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Manchester United have angered their Premier League rivals over their struggles to get their players vaccinated, according to reports. The Red Devils have endured a problematic start to the campaign on the pitch. And, off it, it seems as though they’re encountering further issues.
Vaccines for COVID-19 became available towards the end of last year.
But, despite that fact, The Times say United are having difficulties when it comes to their players getting the jab.
It last week emerged that only seven of the 20 top-flight clubs had managed to get more than 50 per cent of their players to take up the vaccine.
Yet while United have insisted their numbers are higher than 20 per cent, the publication states they’re part of a ‘significant’ group still some way off the full amount.
Now, their Premier League rivals aren’t happy.
It’s claimed the rest of the league is frustrated with United’s lack of progress, especially given their status as one of the biggest and most influential clubs in the country.
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At the moment, Liverpool and Leeds have outdone the Red Devils with the majority of their players taking the jab.
It was only back in August that Ole Gunnar Solskjaer addressed the vaccine handout, admitting some players weren’t sure about it.
“We’ve informed them and some of them are already fully vaccinated, some are not sure,” Solskjaer said.
“But we’re going to have a bigger session with them now because I think it’s important that everyone knows what it’s about.”
And he also added: “Footballers have been privileged because when the world has been closed we’ve been able to play football, now the rest of it has opened but we have to be really careful because if they spend too long in a place then they might catch something so we’ve got to be really careful.
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“But it’s a sacrifice we’ve got to make to play football.
“As I said we are privileged but it’s a difficult situation because their life is not normal.
“I think it’s been easier for us because we’ve been able to come into work, train together, play games and yeah we’ve had to live in a bubble but other people have had to stay inside and not be able to go outside and see anyone.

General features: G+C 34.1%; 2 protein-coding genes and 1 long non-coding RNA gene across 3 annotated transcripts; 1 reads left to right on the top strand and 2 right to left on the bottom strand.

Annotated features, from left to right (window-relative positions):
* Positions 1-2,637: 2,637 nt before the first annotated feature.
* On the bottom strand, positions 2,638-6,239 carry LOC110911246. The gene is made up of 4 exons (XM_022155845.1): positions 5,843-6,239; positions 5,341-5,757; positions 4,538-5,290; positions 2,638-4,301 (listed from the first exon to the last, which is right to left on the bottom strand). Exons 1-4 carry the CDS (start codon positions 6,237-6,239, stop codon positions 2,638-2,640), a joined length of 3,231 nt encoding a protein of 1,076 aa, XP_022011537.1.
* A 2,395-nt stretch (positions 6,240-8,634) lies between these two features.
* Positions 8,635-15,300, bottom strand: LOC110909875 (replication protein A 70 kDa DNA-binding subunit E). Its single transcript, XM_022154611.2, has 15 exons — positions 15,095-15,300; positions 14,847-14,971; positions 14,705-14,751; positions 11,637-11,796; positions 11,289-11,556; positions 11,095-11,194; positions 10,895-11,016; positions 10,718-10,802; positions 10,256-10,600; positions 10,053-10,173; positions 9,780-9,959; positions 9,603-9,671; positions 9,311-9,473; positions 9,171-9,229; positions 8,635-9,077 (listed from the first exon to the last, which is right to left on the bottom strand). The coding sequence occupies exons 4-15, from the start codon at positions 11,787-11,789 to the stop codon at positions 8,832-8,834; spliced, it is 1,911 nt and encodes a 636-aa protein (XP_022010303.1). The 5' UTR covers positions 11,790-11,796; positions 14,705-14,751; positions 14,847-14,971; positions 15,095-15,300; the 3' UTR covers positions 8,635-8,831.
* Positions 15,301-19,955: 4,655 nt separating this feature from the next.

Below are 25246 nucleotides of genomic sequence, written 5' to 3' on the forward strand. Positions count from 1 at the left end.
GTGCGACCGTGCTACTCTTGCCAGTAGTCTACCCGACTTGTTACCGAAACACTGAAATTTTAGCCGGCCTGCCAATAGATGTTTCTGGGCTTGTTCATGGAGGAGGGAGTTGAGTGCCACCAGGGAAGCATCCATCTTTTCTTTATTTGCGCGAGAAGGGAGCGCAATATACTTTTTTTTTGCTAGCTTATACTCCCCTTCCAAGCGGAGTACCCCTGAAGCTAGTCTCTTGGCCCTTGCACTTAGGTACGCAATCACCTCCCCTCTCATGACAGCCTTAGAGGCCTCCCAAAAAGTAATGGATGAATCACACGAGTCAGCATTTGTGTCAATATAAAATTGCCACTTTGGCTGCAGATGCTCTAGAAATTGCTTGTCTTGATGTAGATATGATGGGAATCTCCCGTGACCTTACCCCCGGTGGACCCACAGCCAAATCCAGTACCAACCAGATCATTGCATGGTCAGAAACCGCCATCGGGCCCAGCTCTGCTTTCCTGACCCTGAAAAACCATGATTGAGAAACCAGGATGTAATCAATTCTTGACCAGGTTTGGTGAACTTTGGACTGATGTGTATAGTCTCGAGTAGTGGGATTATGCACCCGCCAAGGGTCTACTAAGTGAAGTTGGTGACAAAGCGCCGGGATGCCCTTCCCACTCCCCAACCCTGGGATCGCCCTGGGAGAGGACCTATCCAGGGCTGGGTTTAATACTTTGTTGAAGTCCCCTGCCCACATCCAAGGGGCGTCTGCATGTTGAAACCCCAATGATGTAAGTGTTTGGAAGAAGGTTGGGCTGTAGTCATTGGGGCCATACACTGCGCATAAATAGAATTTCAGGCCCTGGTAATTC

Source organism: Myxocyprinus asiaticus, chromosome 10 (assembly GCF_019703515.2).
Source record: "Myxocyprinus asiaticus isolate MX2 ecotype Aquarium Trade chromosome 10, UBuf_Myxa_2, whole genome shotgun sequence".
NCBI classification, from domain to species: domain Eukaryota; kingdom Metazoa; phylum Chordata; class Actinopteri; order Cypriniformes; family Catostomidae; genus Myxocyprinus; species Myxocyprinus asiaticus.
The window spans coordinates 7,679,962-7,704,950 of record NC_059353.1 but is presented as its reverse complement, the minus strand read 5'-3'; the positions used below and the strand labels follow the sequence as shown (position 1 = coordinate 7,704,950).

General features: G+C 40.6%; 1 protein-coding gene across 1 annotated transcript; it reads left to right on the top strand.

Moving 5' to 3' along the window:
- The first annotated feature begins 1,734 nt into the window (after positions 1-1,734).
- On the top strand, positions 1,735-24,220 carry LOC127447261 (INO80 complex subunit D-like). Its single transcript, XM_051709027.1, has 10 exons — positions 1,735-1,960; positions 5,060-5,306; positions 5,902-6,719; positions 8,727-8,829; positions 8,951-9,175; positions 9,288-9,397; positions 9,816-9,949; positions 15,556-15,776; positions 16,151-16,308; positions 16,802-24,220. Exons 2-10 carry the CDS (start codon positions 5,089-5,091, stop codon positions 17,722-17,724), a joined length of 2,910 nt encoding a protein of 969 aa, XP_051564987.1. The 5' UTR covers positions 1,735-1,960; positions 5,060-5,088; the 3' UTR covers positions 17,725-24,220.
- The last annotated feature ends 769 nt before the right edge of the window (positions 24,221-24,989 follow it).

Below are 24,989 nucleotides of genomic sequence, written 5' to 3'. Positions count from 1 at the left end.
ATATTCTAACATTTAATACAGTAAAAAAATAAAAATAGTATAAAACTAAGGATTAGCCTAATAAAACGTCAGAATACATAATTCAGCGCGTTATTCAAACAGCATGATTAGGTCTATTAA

“We’ve been privileged but at the moment our day is different to anyone else’s because signing autographs for the kids, taking pictures, yeah we want to do it but we can’t. That’s hard for us.”
And Liverpool boss Jurgen Klopp recently weighed in, calling on players to show consideration by getting it done.
“We’ve all probably been in the situation where we had a beer or two and thought we still could drive but the law says we’re not allowed to, so we don’t,” he said.
“This law is not for protecting me, it’s for protecting all the other people. The vaccination is the same.
“I don’t understand why that is a limitation of freedom because, if it is, then not being allowed to drink and drive is.
“I got the vaccination because I was concerned about myself but even more so for everyone else around me.
“If I get it and suffer – my fault. If I get it and spread it around to everyone else – my fault and not their fault.
“Where did I get the knowledge from that I think it makes sense to get the vaccination? I called doctors who I’ve known for years. Most specialists tell us the vaccination is the solution for the situation in this moment.
“I think we (at Liverpool) can say we have 99 per cent vaccinated.
“I didn’t have to convince the players, it was more a natural decision from the team. I can’t remember really talking to a player and convincing him why he should because I’m not a doctor.
“What I would give, like in a lot of other situations, would be my advice – but it was not necessary.”
FIFA have also encouraged players to get the jab.
Yet they’re currently in talks with Qatari authorities about scrapping the mandatory vaccine requirements for the World Cup next year.
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